What does it mean to be a professional? Stephen Waddington, who used to do public relations for me when I was living and working in Europe, has just written a piece about professionalism and professional status for The Drum, in which he argues that there are five tests for a profession:barrier to entry, community of practice, body of knowledge, ethical framework, and continuous professional development. These are indeed characteristics of the regulated professions, but there is another quite reasonable usage of the word â€œprofessionalâ€, which describes a person who is thoroughly versed in, and deeply committed to, the skills and practice of a particular discipline. This usage often implies that itâ€™s your full-time job. For example, we talk of professional athletes, dancers, project managers, programmers, and so on.
The most significant reason for defining a class of work as a profession in Stephenâ€™s sense, has to do with a perceived need for regulation to protect the public. In California, for example, there is a distinction in law between an â€œengineerâ€ – as in graduate of an engineering program – writing code for Google or GE, and a Professional Engineer, who has passed state-administered exams, and is bound by statute to operate according to a set of regulations designed to create safe buildings, bridges, and machines. Irritatingly for some, it appears to be acceptable to call yourself an architect if you design software or electronics, but if you design buildings, you cannot use the title unless you have received a license from the state. Architects, like professional engineers, are held to professional standards in the interests of a safe environment.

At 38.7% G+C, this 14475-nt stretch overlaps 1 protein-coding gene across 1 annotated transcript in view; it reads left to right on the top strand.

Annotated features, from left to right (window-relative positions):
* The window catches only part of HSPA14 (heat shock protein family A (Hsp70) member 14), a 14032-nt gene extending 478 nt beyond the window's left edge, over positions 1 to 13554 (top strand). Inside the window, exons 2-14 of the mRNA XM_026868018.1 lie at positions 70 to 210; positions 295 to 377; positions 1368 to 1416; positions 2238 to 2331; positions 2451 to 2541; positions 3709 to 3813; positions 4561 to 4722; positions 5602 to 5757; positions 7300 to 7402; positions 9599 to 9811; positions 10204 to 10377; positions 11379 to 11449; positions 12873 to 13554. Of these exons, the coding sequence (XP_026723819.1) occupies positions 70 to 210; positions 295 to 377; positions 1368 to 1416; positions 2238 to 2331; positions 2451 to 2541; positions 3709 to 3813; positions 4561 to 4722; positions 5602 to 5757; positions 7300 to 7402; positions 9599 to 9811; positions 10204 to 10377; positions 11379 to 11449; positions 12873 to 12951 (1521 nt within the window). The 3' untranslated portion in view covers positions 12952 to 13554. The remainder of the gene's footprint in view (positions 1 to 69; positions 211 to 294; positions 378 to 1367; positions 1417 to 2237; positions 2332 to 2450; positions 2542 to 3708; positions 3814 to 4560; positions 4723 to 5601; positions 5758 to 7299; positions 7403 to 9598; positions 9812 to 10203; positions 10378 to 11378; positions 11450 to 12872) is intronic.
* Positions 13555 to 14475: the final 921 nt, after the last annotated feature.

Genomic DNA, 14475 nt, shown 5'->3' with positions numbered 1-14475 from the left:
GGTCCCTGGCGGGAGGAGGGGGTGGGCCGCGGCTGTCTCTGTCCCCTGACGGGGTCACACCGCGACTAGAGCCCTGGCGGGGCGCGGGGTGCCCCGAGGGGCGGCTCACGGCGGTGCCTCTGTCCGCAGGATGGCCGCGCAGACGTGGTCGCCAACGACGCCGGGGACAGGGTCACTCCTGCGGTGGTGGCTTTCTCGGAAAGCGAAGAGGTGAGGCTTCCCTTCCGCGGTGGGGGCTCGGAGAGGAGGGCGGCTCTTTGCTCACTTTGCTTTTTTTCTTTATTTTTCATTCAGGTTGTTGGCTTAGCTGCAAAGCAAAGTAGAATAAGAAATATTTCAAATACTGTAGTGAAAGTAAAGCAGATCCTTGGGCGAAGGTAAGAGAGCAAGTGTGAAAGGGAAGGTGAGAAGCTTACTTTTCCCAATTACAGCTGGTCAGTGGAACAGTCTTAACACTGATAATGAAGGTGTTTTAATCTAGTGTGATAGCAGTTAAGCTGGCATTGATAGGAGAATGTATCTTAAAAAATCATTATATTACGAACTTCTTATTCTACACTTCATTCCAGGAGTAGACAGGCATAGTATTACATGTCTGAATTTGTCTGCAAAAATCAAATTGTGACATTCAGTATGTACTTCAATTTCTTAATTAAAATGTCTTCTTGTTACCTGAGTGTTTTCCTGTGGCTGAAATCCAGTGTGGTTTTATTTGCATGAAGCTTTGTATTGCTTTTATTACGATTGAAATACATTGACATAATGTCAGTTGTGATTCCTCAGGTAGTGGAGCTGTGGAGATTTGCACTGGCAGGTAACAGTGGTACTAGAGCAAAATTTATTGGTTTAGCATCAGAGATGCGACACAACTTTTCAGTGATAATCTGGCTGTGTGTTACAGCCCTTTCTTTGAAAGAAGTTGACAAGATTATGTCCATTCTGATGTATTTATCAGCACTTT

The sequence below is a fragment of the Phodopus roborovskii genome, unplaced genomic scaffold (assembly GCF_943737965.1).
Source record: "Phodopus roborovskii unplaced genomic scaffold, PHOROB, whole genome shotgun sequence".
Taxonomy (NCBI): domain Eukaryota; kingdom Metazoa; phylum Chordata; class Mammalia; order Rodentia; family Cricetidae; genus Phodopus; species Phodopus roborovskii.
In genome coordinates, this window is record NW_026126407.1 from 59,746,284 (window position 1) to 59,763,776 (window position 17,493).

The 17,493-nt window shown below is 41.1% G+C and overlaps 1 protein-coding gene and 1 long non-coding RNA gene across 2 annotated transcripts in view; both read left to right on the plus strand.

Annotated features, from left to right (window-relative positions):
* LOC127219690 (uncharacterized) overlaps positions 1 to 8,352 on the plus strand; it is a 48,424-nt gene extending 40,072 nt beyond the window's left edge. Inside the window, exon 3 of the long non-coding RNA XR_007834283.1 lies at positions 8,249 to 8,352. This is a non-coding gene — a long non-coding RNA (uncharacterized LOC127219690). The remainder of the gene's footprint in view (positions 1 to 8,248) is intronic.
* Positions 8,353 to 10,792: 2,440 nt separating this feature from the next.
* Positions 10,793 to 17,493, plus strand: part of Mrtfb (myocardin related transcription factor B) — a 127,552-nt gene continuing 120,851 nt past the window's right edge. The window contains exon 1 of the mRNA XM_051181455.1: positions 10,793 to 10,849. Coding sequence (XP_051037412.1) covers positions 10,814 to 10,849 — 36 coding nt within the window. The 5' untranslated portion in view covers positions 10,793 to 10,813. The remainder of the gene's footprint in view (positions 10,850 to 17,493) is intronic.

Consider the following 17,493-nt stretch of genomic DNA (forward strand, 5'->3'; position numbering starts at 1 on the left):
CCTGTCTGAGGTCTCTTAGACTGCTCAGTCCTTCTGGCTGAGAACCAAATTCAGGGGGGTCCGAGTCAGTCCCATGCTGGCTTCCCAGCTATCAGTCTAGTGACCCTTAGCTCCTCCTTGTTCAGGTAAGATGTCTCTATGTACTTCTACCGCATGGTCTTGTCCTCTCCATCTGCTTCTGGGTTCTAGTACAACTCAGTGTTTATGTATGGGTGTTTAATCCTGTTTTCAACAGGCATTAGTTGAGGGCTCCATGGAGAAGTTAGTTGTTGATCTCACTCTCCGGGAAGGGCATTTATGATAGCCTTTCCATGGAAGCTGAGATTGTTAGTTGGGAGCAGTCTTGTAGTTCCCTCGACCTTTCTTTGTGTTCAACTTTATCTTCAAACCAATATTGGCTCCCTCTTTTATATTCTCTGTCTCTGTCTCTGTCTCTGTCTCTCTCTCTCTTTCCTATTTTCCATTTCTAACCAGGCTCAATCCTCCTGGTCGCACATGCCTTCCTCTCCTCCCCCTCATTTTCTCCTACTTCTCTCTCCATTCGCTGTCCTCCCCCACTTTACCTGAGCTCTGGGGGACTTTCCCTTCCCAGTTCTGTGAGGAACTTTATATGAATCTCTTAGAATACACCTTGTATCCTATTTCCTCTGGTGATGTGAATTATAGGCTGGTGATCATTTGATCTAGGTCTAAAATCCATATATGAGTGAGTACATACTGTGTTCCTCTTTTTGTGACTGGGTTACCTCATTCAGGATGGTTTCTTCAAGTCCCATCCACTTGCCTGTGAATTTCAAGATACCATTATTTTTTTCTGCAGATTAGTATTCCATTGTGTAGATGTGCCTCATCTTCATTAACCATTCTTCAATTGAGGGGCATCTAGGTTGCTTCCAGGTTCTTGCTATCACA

It has been well said that there are two kinds of difference: differences of kind, and differences of degree; and the difference between them is one of degree. So it is with the issue of protecting the public. It is clear that a major mistake by a structural engineer can be fatal, but it is also the case that a major mistake by a software engineer can cause a car to crash, a plane to fly off course, or any number of other disasters. In some societies I dare say that a major PR blunder could cause lynchings, or buildings to be burned. So the safety argument doesnâ€™t really hold up as a reason to regulate or not regulate, or as a distinction separating the professions from other types of work.
At the end of the day, Â Stephenâ€™s argument supports Â a level of seriousness and discipline in the practice of public relations and marketing, and this makes a ton of sense. The value of hiring a â€œprofessionalâ€ marketer is their specific expertise, talent, dedication and experience with respect to tasks that are not well understood by others. It is also in their network of relationships. The value of the profession is therefore enhanced if there are thought-out standards and practices that increase the reliability, consistency, and quality of their work, and connect them into a community.Â The rigid regulatory frameworks to which doctors, architects, accountants, and architects are harnessed, are not the way to elevate PR and marketing. Instead, a voluntary organization that recognizes academic qualifications, tests and educates its members, and provides practitioners with a path to continuous improvement, will elevate the profession and provide members with a way to differentiate themselves. The key is to persuade practitioners to become engaged and active members. Sounds like a job for the marketing and PR people.